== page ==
The government has also acknowledged two notable Black Canadians, loyalist Richard Pierpoint and Heavyweight boxer Larry Gains.

    Black Canadian historian Rosemary Sadlier nominated Richard Pierpoint. Sadlier is the former president of the Ontario Black History Society, an educator, consultant, and author of several books on Black Canadian history.

    Pierpoint was born in the Kingdom of Bundu, a region located in present-day Senegal. He was captured, forcibly transported across the Atlantic to the Americas and then sold into slavery as a teenager. After 20 years of enslavement in the British Thirteen Colonies, he regained his freedom by fighting for the British during the American Revolution and settled in Upper Canada by 1791. During the war of 1812, he was involved in the creation of “the Colored Corps”, composed of men of African descent who helped protect Upper Canada by taking part in the fighting and repairing fortifications in the Niagara region. He unsuccessfully petitioned the Lieutenant Governor in 1821 for passage back to Africa, and died in 1838 on his farm in the Township of Garafraxa. In recent years, the life of Richard Pierpoint has been recognized as one of the more well-known examples of the early contributions and hardships of Black Loyalists.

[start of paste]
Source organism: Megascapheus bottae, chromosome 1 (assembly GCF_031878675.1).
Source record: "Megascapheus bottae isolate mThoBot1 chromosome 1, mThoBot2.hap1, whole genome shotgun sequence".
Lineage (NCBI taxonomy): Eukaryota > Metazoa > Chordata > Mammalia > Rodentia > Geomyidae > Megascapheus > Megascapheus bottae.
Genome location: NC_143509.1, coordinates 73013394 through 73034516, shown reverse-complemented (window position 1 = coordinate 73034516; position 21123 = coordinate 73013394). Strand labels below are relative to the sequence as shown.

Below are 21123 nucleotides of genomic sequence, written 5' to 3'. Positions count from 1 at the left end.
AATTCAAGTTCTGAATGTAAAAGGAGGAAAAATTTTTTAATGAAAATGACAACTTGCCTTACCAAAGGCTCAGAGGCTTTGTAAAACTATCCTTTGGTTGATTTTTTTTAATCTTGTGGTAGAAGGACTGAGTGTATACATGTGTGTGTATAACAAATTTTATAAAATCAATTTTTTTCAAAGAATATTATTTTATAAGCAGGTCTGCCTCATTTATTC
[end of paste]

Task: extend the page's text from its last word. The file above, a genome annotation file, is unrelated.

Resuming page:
Heavyweight Boxer Larry Gains was nominated for this designation by Peter Meyler, an author of a number of works in Black Canadian history. 

    Gains was born on December 12, 1900, in Toronto, Ontario. His full name was Lawrence Samuel “Larry” Gains and he was one of the most talented boxers in the first half of the 20th century. Despite racial discrimination, he gained prominence in the 1920s and 1930s by winning the Canadian, British Empire, and World Colored Heavyweight Titles. It was difficult for Gains to find top-level fights in North America, where racial discrimination limited his opportunities. Moving overseas was a common strategy for Black fighters at the time who hoped that, in Europe, they would have their athletic achievements assessed on an equal basis with their white opponents. Gains left Canada in 1923 to pursue his professional boxing career in Great Britain and Europe. In February 1927, he won his first professional title when he became the Canadian Heavyweight Champion. A year later, he won the World Colored Heavyweight title and in 1932 became the British Empire Heavyweight Champion. His career was limited due to racial discrimination, as non-white athletes were barred from competing for the English Heavyweight Title and promoters maintained an unofficial colour barrier for the World Heavyweight Title, both championships for which he was a legitimate contender.

    "Today’s announcement is a step towards acknowledging our past and current injustices, foster healing, and bring about the long-term changes necessary to eradicate racism and discrimination in all its forms," says Bardish Chagger, Minister of Diversity and Inclusion and Youth.

    Parks Canada says designations like these are largely driven by the public. To date, more than 2,150 designations have been made nationwide. To nominate a person or historical event in your community, please visit the Parks Canada website for more information.